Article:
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'Binge-listening'? Audio opens a 'Channel' to new listeners

Atsushi Yamada | Getty Images

Whenis a podcast not a podcast? When it's a 'Channel."

In a bid to develop more personalized content, Audible is trying to bring a Netflix sensibility to reading junkies. The company, whose parent is Internet giant Amazon, recently announced the creation of 'Channels'—an unlimited, on demand service chock full of original programming, periodicals and a variety of exclusive content.

Free for existing Audible subscribers, 'Channels' can also be purchased as a stand-alone service by non-subscribers for $4.95 a month. The company has content partnerships that range from The Wall Street Journal and The New York Times to original programming that features noted comedians and actors.

Audible is the world's largest seller of downloadable audiobooks, with over 300,000 available for purchase in their online library. And by opening up Channel, Audible expects to offer plenty of "spoken-word entertainment" to audiences everywhere, and perhaps introduce audiophiles to the concept of "binge-listening."

"Many millions of Audible listeners now read with their ears," Audible CEO Don Katz told CNBC in a recent interview.

"Channels will be the place where high-quality, short-form, audio information and entertainment captures and conveys a compelling sense of the world for daily consumption, in fast-twitch time," he added.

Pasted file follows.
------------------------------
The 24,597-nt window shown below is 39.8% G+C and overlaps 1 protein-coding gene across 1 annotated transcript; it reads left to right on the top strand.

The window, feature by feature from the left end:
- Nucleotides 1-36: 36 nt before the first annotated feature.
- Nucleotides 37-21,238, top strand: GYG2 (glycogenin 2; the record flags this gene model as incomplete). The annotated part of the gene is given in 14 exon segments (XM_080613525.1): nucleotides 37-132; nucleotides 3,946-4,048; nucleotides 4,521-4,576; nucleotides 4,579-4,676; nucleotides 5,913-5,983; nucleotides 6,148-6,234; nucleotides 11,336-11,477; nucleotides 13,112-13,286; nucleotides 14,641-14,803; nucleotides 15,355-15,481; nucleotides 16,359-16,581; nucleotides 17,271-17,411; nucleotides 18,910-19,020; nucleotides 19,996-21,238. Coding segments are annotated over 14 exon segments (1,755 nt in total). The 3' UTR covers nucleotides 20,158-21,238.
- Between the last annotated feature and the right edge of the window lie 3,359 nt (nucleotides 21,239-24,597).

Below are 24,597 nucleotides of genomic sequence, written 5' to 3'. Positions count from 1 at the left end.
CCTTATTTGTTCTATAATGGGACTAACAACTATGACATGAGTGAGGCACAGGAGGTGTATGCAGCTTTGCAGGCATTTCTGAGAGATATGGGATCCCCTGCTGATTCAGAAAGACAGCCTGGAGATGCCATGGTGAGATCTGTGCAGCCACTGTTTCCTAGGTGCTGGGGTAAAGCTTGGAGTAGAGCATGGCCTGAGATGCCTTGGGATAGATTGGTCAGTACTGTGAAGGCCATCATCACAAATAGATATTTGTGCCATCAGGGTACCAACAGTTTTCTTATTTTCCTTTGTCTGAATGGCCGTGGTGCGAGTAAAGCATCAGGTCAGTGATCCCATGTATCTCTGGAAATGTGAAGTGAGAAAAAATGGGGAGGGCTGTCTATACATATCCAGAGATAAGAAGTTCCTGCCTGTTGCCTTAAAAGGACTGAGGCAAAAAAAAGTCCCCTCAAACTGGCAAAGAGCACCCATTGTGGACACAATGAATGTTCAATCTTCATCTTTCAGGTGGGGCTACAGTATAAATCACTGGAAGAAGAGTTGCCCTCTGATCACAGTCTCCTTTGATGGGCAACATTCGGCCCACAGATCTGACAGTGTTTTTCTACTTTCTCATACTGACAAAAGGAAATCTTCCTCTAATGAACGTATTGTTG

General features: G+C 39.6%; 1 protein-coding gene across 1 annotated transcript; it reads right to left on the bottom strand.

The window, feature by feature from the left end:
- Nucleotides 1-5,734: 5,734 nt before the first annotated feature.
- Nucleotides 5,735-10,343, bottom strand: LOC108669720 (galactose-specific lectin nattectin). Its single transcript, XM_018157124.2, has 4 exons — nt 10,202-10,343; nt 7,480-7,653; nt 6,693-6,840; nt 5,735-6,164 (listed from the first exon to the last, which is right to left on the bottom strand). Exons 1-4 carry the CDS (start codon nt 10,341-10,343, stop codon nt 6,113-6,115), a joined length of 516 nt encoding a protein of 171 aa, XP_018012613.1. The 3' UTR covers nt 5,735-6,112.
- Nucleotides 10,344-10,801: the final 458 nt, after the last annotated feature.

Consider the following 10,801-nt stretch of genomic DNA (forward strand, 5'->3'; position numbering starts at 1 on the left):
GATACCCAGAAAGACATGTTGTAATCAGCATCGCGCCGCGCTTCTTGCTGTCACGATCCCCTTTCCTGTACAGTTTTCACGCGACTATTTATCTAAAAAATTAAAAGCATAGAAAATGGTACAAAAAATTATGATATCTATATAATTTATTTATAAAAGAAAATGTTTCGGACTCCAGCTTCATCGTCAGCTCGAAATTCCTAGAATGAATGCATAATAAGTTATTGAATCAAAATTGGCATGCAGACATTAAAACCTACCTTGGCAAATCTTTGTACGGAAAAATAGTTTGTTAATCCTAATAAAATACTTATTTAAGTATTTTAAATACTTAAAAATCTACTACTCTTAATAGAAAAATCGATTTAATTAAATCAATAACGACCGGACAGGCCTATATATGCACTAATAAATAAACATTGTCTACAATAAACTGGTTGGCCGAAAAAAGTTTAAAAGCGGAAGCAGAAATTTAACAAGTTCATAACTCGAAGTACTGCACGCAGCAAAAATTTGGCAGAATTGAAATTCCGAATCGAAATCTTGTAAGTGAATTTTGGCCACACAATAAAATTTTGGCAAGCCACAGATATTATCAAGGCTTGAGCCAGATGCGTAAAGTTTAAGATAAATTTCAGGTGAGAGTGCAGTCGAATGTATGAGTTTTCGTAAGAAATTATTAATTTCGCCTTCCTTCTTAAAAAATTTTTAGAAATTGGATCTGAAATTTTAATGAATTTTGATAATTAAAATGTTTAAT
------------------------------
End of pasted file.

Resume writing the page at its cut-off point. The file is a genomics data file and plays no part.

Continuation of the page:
However, the company has studiously avoided labeling its content as a network of podcasts—the popular digital subscription shows that are streamed online or downloaded to a device. The medium's mainstream popularity has made it an attractive target for advertisers: According to data from Edison Research, listeners tend to be both highly educated and affluent, while 2015 Pew Research report showed the podcast audience has nearly doubled since 2008.

An Audible executive recently told The Wall Street Journal that the company wanted to avoid limiting itself to the podcast audience, or turning off those who might not even know what one is.

Yet the content strategy leaves little doubt that Channels is a virtual new universe of podcasts, as its ad-free programs have all of the characteristics of one. They are largely original, cover a wide variety of topics, and typically last between five minutes and an hour. Audible sees it as a natural extension of its existing brand.

"We see our customers using and enjoying the service daily, and as we refresh our content offerings we are excited to continue to meet the growing appetite for compelling, original, short-form audio content," Andy Gaies, Audible's chief content officer said.

Individual channels include anything from original true crime stories reminiscent of the smash hit, Serial, to the impact of Brexit on global politics and the market. Partnerships with other content providers remain in the works, the company said.

Gaies told CNBC that Audible has "dozens of original series in various stages of production that we will be announcing and including in 'Channels' over the course of the next few months and beyond."

Katz and his team are hoping the success of 'Channels' will only be another reflection of the Audible brand.

"'Channels' ultimate mission is to invent new ways to unleash the power of well-composed and artfully spoken words on behalf of an increasing population of listeners, particularly younger customers, who are able to become aware, thoughtful, and even successful by reading short, digitally delivered content," he said.